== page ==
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Article updated: 11/13/2013 2:58 PM

Mundelein High officials considering $21 million expansion

By Russell Lissau

Mundelein High School officials are developing plans for a new classroom wing in what would be the campus' biggest expansion in nearly 20 years.

Plans call for a three-story addition that would contain 23 classrooms and cost $21 million. Work could begin in summer 2015 and finish a year later.

A long-awaited state grant worth up to $8.3 million will pay for a big chunk of the project, District 120 Business Manager Andy Searle told the Daily Herald. The school would borrow more than $13 million to cover the rest of the bill.

Officials don't plan to ask voters for a tax-rate increase or increase the budget to cover the loan, Searle said.

Most of the new rooms would be for science classes. Two will be labs for science, technology, engineering and mathematics, commonly known as STEM programs.

Some of the 53-year-old school's existing science labs are old and smaller than current standards, Superintendent Jody Ware said.

"We need science labs that are not antiquated but rather are 21st century classrooms with the square footage that meets the needs of the high school learner," Ware said.

If the project moves forward, the addition will bisect the courtyard near the center of the school, Searle said. Because the classrooms will be spread across three floors, much of the courtyard's green space will remain, he said.

"It will have a smaller footprint," Searle said.

Mundelein High last underwent a significant expansion in 1997. Classrooms and a library were among the new amenities included in that $12.5 million project, which was funded by a tax-rate increase voters approved in 1995.

The money the school could get from the state for this project dates back to a 2002 grant application. The cash never materialized, but the school board voted in October 2011 to maintain Mundelein's spot on the state funding list, just in case grant money would ever be released.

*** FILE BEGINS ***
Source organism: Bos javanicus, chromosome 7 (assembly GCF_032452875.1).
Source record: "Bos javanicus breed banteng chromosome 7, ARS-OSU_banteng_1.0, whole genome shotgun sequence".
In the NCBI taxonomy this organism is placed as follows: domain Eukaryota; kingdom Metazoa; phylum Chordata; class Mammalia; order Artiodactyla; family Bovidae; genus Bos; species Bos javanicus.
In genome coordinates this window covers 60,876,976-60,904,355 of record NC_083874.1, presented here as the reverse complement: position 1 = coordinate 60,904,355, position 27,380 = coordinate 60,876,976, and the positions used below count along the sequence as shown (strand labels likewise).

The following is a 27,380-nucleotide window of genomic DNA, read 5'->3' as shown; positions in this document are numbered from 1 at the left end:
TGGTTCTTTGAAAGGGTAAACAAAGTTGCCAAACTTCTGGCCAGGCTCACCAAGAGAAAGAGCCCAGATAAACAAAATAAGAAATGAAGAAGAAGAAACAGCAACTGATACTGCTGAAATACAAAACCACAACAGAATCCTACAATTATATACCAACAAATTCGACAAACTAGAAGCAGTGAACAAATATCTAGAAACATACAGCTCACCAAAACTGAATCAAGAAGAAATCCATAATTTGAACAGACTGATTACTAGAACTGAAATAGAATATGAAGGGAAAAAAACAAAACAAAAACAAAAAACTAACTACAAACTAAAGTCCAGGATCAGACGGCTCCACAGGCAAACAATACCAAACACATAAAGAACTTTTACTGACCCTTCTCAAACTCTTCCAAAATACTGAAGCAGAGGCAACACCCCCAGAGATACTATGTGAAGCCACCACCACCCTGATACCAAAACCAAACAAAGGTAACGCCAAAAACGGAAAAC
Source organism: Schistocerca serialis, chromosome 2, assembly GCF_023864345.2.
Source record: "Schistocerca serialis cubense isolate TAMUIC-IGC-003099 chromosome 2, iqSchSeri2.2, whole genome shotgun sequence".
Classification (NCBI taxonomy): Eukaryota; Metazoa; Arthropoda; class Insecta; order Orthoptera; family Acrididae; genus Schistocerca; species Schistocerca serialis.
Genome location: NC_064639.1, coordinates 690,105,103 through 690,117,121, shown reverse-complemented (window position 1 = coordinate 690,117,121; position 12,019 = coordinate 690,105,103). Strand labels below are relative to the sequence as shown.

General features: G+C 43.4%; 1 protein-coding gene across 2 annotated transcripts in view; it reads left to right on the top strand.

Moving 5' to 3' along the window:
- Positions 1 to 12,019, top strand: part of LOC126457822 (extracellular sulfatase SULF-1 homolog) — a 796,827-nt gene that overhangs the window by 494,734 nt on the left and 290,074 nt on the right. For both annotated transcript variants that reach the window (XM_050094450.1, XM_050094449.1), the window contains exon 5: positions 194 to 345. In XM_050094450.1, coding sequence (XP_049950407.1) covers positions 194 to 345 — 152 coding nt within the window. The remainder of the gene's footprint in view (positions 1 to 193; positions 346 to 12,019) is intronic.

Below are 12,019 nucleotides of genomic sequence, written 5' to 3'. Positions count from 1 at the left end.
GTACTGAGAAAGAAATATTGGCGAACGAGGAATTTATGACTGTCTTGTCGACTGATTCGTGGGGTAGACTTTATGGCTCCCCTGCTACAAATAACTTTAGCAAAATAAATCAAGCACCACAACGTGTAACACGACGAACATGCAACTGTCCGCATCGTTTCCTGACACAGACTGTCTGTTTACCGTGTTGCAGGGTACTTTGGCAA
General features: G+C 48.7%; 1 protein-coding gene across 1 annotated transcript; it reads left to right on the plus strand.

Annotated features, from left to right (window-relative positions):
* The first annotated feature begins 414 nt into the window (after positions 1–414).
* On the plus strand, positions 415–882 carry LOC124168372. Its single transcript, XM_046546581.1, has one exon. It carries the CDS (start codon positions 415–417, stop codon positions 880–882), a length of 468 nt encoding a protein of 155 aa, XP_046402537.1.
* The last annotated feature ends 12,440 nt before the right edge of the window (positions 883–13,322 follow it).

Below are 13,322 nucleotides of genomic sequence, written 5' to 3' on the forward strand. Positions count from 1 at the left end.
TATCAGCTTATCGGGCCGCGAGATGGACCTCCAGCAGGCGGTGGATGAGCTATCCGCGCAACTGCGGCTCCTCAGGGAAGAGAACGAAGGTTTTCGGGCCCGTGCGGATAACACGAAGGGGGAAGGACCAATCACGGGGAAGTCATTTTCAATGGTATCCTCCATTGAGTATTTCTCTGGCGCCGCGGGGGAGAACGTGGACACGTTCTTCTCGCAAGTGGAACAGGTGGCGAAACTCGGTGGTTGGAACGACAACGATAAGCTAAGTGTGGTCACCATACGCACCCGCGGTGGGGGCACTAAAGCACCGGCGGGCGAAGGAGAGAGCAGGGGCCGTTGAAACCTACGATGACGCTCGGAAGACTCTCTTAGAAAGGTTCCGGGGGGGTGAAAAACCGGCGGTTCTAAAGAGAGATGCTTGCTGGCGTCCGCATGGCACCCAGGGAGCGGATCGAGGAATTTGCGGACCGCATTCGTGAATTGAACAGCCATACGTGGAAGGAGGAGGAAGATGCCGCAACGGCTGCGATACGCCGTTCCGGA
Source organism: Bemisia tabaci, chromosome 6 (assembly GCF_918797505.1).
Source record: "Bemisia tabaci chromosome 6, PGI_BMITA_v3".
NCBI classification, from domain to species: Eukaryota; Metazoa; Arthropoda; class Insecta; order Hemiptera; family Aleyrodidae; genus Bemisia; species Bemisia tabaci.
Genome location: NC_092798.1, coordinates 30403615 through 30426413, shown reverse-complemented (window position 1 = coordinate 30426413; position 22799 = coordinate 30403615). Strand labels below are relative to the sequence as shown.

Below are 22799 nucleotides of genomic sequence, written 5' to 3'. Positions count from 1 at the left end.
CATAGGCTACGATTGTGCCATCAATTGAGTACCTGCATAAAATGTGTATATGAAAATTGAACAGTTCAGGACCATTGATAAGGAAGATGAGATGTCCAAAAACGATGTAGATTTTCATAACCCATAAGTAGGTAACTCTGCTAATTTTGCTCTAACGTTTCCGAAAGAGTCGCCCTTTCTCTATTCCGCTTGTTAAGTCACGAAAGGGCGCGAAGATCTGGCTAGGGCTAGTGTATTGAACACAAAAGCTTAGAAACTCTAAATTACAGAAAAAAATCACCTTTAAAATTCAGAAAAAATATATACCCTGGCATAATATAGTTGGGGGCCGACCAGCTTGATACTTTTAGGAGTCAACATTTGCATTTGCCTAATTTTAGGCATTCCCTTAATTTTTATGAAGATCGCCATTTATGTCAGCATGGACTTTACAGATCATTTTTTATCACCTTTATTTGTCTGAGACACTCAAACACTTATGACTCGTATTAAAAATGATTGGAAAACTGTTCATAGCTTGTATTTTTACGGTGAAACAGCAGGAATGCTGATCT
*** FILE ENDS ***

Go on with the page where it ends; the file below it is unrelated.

"We have no intention at this time to expand the building," Ware said then. "But, it is also difficult to pass up having 35 percent of a construction project paid for by the state of Illinois."

School officials learned this summer that the grant finally would be coming.

"It was a pleasant surprise," board member Al Hitzke said.

Now it's a matter of figuring out how to fund the rest of the project, Hitzke said.

The elements of the latest proposal weren't in the $10 million construction plan voters approved in April 2011. Those projects included roofing and bathroom repairs, upgrades to the electrical system and the installation of artificial turf on the football field.

A two-story addition was part of the discussion that led to the 2011 referendum, but that was put on hold to keep costs down.

More than 2,100 students are enrolled at Mundelein High this year. That's down from more than 2,200 in 2008 but still above the building's recommended maximum capacity of 2,075, Ware said.

The board's finance and facilities committee discussed the proposal Tuesday. The full school board is expected to discuss it Tuesday, Nov. 19. A vote to move forward with the plan could take place in January, Ware said.

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